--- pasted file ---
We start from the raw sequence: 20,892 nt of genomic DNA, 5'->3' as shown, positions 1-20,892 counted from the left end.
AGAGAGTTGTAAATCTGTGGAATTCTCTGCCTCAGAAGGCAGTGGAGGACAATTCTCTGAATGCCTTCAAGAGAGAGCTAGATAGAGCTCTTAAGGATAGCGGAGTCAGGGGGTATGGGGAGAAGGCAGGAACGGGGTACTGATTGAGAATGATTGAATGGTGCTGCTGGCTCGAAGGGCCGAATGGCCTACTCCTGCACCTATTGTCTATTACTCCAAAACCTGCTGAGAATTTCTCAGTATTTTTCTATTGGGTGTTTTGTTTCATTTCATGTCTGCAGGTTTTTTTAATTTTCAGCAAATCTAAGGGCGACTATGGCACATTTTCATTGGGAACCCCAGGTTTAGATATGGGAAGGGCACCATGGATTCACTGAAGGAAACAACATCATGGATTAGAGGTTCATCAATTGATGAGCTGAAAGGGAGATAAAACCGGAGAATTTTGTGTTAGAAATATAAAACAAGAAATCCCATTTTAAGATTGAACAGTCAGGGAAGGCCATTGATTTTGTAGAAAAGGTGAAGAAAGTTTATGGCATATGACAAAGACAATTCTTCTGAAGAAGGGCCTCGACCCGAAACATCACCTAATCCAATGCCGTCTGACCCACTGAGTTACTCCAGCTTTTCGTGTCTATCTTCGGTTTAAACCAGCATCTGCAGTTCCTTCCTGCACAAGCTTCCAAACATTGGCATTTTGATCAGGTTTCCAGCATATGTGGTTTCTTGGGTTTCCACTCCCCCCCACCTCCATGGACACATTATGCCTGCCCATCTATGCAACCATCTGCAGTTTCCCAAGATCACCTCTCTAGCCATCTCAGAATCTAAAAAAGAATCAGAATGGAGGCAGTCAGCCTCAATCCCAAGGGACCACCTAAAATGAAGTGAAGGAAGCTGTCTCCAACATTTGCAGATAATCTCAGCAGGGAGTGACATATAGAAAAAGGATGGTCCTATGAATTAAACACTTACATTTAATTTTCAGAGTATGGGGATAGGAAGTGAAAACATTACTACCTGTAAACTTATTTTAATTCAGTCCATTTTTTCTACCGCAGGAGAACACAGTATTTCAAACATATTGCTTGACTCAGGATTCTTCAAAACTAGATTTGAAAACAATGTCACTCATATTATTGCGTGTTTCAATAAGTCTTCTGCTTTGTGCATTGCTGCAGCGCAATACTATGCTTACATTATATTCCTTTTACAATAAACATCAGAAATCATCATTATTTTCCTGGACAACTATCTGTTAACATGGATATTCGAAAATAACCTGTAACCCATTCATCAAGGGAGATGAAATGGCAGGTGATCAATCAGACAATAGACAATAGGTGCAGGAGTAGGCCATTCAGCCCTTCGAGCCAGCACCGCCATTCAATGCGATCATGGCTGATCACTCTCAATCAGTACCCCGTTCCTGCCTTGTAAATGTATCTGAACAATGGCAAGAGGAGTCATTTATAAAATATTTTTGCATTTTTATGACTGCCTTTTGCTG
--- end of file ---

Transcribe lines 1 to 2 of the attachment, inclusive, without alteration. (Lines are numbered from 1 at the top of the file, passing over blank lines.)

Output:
We start from the raw sequence: 20,892 nt of genomic DNA, 5'->3' as shown, positions 1-20,892 counted from the left end.
AGAGAGTTGTAAATCTGTGGAATTCTCTGCCTCAGAAGGCAGTGGAGGACAATTCTCTGAATGCCTTCAAGAGAGAGCTAGATAGAGCTCTTAAGGATAGCGGAGTCAGGGGGTATGGGGAGAAGGCAGGAACGGGGTACTGATTGAGAATGATTGAATGGTGCTGCTGGCTCGAAGGGCCGAATGGCCTACTCCTGCACCTATTGTCTATTACTCCAAAACCTGCTGAGAATTTCTCAGTATTTTTCTATTGGGTGTTTTGTTTCATTTCATGTCTGCAGGTTTTTTTAATTTTCAGCAAATCTAAGGGCGACTATGGCACATTTTCATTGGGAACCCCAGGTTTAGATATGGGAAGGGCACCATGGATTCACTGAAGGAAACAACATCATGGATTAGAGGTTCATCAATTGATGAGCTGAAAGGGAGATAAAACCGGAGAATTTTGTGTTAGAAATATAAAACAAGAAATCCCATTTTAAGATTGAACAGTCAGGGAAGGCCATTGATTTTGTAGAAAAGGTGAAGAAAGTTTATGGCATATGACAAAGACAATTCTTCTGAAGAAGGGCCTCGACCCGAAACATCACCTAATCCAATGCCGTCTGACCCACTGAGTTACTCCAGCTTTTCGTGTCTATCTTCGGTTTAAACCAGCATCTGCAGTTCCTTCCTGCACAAGCTTCCAAACATTGGCATTTTGATCAGGTTTCCAGCATATGTGGTTTCTTGGGTTTCCACTCCCCCCCACCTCCATGGACACATTATGCCTGCCCATCTATGCAACCATCTGCAGTTTCCCAAGATCACCTCTCTAGCCATCTCAGAATCTAAAAAAGAATCAGAATGGAGGCAGTCAGCCTCAATCCCAAGGGACCACCTAAAATGAAGTGAAGGAAGCTGTCTCCAACATTTGCAGATAATCTCAGCAGGGAGTGACATATAGAAAAAGGATGGTCCTATGAATTAAACACTTACATTTAATTTTCAGAGTATGGGGATAGGAAGTGAAAACATTACTACCTGTAAACTTATTTTAATTCAGTCCATTTTTTCTACCGCAGGAGAACACAGTATTTCAAACATATTGCTTGACTCAGGATTCTTCAAAACTAGATTTGAAAACAATGTCACTCATATTATTGCGTGTTTCAATAAGTCTTCTGCTTTGTGCATTGCTGCAGCGCAATACTATGCTTACATTATATTCCTTTTACAATAAACATCAGAAATCATCATTATTTTCCTGGACAACTATCTGTTAACATGGATATTCGAAAATAACCTGTAACCCATTCATCAAGGGAGATGAAATGGCAGGTGATCAATCAGACAATAGACAATAGGTGCAGGAGTAGGCCATTCAGCCCTTCGAGCCAGCACCGCCATTCAATGCGATCATGGCTGATCACTCTCAATCAGTACCCCGTTCCTGCCTTGTAAATGTATCTGAACAATGGCAAGAGGAGTCATTTATAAAATATTTTTGCATTTTTATGACTGCCTTTTGCTG